But honestly, even if none of those songs had those tiny details to keep them around, I’d still have awarded this album a B+ because of the presence of two perfect songs. “They’ll Need a Crane” has the catchiest hook on the album, and you might think that’s all there is to it, but check out the drumming during the choruses: first tapping out a tiny figure after each line, before a slight syncopation during the more complex melody (“To take the house he built for her apart…”; “A metal ball hung from a chain…”; “To pick the broken ruins up again…”; “To see a world apart from pain…”). And yes, the lyrics kick ass, playing on the smacking syllables of “Lad” and “Gal” as the unnamed couple: “Gal’s gladness”; “The love of lad”; “Some things gal says to lad / Aren’t meant as bad”; “Gal thinks Jim Bean is handsomer than lad / He isn’t bad” (and notice how the only person in the song to be named is the scoundrel). Love the absurdity (there’s that word again) of the bridge’s lyrics, “I’m just tired and I don’t love you anymore / And there’s a restaurant we should check out / Where the other nightmare people like to go / I mean nice people—baby wait, I didn’t mean to say nightmare,” and I love how they incorporate the acoustic guitar of the bridge with the rest of the song.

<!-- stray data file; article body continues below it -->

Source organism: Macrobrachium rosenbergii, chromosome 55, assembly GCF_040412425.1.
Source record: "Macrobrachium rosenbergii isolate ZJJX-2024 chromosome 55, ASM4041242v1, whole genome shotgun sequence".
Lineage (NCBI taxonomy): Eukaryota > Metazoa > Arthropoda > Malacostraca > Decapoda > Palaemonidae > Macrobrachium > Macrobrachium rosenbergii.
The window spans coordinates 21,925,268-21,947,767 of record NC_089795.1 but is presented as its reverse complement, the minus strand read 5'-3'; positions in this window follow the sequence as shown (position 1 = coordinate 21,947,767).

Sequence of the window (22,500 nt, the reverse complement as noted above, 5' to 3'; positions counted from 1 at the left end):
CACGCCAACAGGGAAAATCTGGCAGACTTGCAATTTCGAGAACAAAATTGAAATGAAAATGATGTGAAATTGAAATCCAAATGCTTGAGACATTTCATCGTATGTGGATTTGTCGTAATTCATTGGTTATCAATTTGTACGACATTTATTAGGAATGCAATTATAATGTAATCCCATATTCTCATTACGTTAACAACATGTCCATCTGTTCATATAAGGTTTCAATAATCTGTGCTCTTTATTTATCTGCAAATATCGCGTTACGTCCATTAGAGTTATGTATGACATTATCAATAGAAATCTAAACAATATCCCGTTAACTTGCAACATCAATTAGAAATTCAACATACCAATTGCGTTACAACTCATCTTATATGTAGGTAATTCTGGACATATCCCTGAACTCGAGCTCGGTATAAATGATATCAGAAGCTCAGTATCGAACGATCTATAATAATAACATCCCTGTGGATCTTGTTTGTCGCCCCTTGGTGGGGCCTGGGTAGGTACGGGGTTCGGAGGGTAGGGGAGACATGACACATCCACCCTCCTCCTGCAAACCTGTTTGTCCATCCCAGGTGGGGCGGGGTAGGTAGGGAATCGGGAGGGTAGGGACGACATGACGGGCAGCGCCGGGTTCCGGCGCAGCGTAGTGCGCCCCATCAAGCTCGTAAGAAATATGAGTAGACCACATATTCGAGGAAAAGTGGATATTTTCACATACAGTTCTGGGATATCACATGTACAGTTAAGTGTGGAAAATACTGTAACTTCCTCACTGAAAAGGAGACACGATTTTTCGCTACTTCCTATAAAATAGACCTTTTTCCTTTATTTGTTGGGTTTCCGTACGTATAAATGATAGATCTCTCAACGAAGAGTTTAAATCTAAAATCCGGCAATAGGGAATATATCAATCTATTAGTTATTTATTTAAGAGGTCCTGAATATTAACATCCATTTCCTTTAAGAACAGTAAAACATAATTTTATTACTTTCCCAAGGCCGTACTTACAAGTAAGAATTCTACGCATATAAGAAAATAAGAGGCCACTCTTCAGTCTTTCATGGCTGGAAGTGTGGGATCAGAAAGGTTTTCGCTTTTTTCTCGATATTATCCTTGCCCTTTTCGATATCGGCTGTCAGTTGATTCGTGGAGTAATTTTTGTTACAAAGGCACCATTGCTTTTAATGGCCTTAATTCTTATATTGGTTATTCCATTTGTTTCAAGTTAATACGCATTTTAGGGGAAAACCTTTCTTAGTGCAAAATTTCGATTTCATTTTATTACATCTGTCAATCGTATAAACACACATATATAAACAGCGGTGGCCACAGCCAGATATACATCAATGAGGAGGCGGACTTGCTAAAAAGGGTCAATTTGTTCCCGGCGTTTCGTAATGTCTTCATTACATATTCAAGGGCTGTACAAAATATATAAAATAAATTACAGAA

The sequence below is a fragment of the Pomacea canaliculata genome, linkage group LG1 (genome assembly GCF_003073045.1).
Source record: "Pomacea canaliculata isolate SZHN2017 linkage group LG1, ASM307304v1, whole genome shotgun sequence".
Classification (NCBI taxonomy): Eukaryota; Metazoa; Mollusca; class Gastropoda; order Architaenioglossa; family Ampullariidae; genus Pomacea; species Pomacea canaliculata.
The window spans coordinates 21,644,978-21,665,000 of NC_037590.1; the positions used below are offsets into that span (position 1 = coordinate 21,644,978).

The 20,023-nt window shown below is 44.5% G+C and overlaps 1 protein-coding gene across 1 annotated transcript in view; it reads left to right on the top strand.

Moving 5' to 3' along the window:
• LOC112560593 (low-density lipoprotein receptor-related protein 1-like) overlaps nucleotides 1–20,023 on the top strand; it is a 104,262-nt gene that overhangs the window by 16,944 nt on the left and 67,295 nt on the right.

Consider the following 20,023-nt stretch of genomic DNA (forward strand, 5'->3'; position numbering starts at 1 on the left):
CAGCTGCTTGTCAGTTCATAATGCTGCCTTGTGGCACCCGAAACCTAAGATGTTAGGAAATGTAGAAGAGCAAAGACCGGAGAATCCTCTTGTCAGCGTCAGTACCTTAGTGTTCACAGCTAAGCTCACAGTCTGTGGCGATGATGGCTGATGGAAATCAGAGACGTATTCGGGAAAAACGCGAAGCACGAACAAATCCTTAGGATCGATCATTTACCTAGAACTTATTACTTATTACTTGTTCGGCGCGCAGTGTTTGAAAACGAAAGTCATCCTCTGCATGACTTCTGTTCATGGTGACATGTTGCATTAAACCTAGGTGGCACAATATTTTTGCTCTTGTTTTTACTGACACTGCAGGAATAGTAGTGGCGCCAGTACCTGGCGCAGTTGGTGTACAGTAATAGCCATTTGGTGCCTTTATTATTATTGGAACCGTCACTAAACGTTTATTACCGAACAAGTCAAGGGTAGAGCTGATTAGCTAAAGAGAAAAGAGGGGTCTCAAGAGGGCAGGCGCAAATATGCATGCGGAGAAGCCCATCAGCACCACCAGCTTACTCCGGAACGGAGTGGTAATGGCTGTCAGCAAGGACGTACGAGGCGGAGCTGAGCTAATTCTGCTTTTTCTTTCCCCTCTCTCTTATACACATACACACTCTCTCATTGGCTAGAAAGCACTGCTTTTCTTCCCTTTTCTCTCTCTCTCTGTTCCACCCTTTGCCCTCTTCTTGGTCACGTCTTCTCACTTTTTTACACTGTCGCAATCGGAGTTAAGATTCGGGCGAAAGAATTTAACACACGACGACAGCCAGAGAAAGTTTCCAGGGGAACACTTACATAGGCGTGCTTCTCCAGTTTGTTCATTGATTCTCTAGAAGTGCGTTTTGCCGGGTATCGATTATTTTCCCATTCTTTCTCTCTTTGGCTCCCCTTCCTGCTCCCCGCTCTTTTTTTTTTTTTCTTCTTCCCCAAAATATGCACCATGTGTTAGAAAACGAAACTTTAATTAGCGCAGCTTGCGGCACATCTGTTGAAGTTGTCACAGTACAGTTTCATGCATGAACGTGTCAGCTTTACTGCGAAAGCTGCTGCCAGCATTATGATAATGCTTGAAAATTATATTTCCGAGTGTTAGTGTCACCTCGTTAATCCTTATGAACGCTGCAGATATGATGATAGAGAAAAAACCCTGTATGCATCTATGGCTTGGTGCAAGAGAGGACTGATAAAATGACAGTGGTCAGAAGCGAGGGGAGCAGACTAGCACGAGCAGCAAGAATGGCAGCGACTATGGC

And “Ana Ng” is a totally different beast, kicking down the doors of the album with its heaviest riff. During the verses, it seems John Linnell is trying to climb his voice higher but can’t pull it off (“in a foreign nation”) so he has drums accenting the syllables in all the right places instead. And the choruses are just a delight, with the words bouncing towards you like they’re attached to exercise balls while a Calvin equipped with his propeller hat finally manages to take off in the background, singing as he goes. And the best part is, they save their ace in the hole when you think the song’s already good enough: make sure you look for the backing vocals during the final verse, doing their own pockets of melody throughout. And if you weren’t paying attention, the lyrics start sad (in case you’re wondering what the hell the song’s about, here’s Linnell: “[“Ana Ng”] generated out of this simple idea of imagining someone on the exact opposite side of the globe. There’s only one person for you and they’re located at some point at random on the globe”) and get sadder – but it’s hard to notice when so much is happening. “Teen Age Riot” aside, probably the best song of 1988.

—– —– —– —– —–

People who think the different colored rockets all taste the same are the worst.

B+